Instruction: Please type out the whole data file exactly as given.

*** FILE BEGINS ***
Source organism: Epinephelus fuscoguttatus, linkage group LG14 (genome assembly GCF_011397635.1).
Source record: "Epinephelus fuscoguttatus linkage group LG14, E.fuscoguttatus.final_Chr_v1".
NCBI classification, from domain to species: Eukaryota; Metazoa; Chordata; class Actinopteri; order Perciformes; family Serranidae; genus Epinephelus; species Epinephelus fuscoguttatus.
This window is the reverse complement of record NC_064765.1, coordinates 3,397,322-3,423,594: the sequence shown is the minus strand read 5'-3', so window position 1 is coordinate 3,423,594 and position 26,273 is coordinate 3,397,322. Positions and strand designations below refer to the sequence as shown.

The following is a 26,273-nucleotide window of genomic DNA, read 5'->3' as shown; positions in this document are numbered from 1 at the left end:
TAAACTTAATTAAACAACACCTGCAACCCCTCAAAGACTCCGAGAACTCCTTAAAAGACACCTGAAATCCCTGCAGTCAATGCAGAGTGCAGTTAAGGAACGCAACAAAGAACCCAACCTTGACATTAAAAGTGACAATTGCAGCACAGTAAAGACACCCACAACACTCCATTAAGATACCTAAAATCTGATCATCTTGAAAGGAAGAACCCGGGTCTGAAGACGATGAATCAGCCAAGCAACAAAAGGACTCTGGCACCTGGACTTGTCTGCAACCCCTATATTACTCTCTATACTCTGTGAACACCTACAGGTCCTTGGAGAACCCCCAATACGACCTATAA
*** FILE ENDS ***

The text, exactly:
Source organism: Epinephelus fuscoguttatus, linkage group LG14 (genome assembly GCF_011397635.1).
Source record: "Epinephelus fuscoguttatus linkage group LG14, E.fuscoguttatus.final_Chr_v1".
NCBI classification, from domain to species: Eukaryota; Metazoa; Chordata; class Actinopteri; order Perciformes; family Serranidae; genus Epinephelus; species Epinephelus fuscoguttatus.
This window is the reverse complement of record NC_064765.1, coordinates 3,397,322-3,423,594: the sequence shown is the minus strand read 5'-3', so window position 1 is coordinate 3,423,594 and position 26,273 is coordinate 3,397,322. Positions and strand designations below refer to the sequence as shown.

The following is a 26,273-nucleotide window of genomic DNA, read 5'->3' as shown; positions in this document are numbered from 1 at the left end:
TAAACTTAATTAAACAACACCTGCAACCCCTCAAAGACTCCGAGAACTCCTTAAAAGACACCTGAAATCCCTGCAGTCAATGCAGAGTGCAGTTAAGGAACGCAACAAAGAACCCAACCTTGACATTAAAAGTGACAATTGCAGCACAGTAAAGACACCCACAACACTCCATTAAGATACCTAAAATCTGATCATCTTGAAAGGAAGAACCCGGGTCTGAAGACGATGAATCAGCCAAGCAACAAAAGGACTCTGGCACCTGGACTTGTCTGCAACCCCTATATTACTCTCTATACTCTGTGAACACCTACAGGTCCTTGGAGAACCCCCAATACGACCTATAA